St. John was a contemplative.
The mechanics of conception and delivery are well understood; but procreation and birth is a mystery. The former can be accomplished by sheer lust; the later comes about through genuine love, which is by definition, selfless. In chapter one St. John once and for all denies the place of our ego in our relationship with God: Which were born, not of blood, nor of the will of the flesh, nor of the will of man, but of God.
A tremendous number of Christians have been taught to deny this. Belief for them is an act of the will. He that believeth on him is not condemned. This is based on the rationale that eternal security is based on willful action. And they will strongly dispute anything else precisely because their ego is at stake. Nicodemus was himself such a person. It is his own inability to find a viable way outside of his egotism that clouds his ability to see the mystery right in front of himself. And as with Nicodemus, so it is with today’s rationalists.
Mystery is airy. Love is airy. Even as the wind blows where it will. There are a lot of short courses on love and the spirit, all of them wordy, promoted by salespeople who like to hear themselves talk. But erudition is not important to people who love, as it is not important to God. And it is love that leads to life. And there is no way to even start to understand, let alone simply stand before the statements of this mystical witness in John’s Gospel without laying aside these obligatory. self-derived notions. To God, people do not exist for the sake of obligation. Instead, we are transformed in the midst of denying ourselves, which sheds light on discovery, which is a mystery.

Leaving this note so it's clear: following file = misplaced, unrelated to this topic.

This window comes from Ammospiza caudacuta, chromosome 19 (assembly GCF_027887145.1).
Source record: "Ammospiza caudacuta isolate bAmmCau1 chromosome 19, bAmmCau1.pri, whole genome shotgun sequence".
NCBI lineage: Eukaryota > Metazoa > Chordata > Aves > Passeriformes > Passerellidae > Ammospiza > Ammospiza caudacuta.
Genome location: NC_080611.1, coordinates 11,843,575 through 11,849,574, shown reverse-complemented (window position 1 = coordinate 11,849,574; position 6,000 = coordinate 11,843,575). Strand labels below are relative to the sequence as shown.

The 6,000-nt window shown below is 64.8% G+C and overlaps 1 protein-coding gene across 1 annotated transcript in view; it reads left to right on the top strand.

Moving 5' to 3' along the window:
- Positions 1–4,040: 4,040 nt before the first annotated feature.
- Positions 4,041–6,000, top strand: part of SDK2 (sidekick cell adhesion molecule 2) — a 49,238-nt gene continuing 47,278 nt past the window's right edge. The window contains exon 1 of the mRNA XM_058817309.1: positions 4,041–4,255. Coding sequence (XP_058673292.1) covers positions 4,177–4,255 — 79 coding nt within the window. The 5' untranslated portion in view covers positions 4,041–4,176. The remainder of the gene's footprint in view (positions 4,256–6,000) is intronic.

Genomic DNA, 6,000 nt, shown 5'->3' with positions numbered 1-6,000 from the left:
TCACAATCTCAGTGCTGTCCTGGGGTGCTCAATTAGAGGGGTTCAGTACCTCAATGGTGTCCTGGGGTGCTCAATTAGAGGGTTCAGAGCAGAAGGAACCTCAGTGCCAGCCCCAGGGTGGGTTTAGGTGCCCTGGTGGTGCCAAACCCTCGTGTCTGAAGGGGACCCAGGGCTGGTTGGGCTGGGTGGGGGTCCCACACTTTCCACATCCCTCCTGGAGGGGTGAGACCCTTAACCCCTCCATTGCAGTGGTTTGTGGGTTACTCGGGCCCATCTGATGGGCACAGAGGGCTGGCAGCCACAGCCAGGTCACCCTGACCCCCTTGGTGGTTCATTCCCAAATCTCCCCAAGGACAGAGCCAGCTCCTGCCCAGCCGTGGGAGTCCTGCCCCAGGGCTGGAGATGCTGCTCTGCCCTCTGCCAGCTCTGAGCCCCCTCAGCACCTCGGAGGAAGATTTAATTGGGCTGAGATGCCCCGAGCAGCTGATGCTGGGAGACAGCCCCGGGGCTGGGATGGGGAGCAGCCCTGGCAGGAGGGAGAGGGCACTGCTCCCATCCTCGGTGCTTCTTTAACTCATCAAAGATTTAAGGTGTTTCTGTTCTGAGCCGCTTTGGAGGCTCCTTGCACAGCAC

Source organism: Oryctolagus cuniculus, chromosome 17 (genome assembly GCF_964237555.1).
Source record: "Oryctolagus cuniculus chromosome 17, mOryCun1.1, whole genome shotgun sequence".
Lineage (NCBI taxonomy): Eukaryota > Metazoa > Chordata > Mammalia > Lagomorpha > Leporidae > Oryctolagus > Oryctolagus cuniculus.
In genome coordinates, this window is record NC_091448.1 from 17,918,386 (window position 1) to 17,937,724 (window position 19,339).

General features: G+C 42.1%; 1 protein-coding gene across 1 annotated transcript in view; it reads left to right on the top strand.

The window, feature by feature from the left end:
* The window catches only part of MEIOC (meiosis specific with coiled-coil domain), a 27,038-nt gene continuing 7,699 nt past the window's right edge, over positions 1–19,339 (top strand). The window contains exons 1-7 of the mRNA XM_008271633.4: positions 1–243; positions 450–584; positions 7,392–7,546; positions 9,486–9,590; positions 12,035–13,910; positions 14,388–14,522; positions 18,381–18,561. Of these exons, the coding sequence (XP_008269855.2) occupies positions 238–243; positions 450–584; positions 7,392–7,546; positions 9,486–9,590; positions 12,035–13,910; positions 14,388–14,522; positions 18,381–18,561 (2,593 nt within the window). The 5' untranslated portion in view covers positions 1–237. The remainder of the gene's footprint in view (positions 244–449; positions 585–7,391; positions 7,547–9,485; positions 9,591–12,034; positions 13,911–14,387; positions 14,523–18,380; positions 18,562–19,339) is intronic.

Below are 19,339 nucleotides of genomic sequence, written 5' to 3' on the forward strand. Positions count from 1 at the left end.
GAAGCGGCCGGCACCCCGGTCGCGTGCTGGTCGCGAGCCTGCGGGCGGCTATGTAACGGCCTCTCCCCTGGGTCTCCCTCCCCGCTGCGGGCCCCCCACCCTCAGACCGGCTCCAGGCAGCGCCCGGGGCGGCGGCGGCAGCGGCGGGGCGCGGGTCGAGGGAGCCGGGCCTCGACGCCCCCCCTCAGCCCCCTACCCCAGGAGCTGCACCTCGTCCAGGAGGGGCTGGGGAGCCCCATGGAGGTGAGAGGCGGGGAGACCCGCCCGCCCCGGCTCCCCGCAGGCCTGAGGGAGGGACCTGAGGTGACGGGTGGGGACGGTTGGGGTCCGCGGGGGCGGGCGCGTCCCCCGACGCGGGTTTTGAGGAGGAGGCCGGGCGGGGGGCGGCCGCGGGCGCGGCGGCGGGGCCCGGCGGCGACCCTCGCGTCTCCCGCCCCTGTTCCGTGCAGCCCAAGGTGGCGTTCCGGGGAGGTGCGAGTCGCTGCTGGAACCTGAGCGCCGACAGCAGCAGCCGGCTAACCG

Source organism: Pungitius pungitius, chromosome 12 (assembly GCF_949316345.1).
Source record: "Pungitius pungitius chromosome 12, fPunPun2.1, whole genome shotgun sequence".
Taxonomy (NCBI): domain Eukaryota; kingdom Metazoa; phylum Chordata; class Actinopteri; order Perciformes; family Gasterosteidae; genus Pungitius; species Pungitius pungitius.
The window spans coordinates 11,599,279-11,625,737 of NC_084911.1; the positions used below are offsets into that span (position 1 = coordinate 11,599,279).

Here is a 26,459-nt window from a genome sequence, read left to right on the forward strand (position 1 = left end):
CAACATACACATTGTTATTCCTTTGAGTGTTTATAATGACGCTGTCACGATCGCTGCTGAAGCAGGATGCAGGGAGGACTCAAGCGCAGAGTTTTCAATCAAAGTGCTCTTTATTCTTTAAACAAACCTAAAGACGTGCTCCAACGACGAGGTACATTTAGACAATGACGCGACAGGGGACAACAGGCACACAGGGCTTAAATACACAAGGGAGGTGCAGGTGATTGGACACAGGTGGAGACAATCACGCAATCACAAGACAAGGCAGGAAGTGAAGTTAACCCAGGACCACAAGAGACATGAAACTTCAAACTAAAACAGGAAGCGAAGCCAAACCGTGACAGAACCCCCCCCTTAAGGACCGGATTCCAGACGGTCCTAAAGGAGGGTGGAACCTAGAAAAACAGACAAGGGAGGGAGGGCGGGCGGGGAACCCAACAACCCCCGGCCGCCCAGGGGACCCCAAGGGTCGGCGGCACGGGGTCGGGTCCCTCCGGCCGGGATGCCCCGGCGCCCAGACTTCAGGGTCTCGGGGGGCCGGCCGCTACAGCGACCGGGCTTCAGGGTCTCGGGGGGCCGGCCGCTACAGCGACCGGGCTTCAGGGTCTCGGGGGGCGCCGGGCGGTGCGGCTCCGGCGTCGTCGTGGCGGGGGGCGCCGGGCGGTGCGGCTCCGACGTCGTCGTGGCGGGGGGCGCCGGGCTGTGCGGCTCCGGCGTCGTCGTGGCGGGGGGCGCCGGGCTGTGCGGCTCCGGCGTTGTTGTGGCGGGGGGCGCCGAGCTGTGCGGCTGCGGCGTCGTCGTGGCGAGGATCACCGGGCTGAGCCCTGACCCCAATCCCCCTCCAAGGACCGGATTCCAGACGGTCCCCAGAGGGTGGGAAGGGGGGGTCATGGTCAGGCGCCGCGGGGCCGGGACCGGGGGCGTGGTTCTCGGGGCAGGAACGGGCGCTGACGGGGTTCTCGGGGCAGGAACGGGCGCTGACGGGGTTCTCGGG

Being born again is a secretive experience, not a notionally enculturated brainwashing that works its way out in public by the sheer fortitude of a steely will. It is intimate. It is the absolute touch of absolute love. And in this experience we become someone else. All in all we end up dying with Christ on the cross, and rising with him in his resurrection and walking away for good from the socialized ways we have been indoctrinated to ape.
The mystic St. John points a finger at the mystery of mystical rebirth. That rebirth is nothing other than a gift of God, and never will be anything else. That rebirth is a direct infusion of God’s love. It is sudden. It is inexplicable. And it quietly awakens the one infused to the presence of God. And it involves two parts. For like the disciples who experienced the risen Christ on the road to Emmaus so they at first found their hearts burning. This is the daily aspect of a living faith. But when they broke bread then we are told that their eyes flew open . And it is this second aspect that intentionally leads us even deeper into the mystery of the presence of God through a quiet, reflective faith that is solidly bound to quietly reflecting on scripture. This is the teaching of early and traditional Christianity. You can look it up for yourself. And it is none other than the contemplative calling issued at our baptism…being born of water and the Word.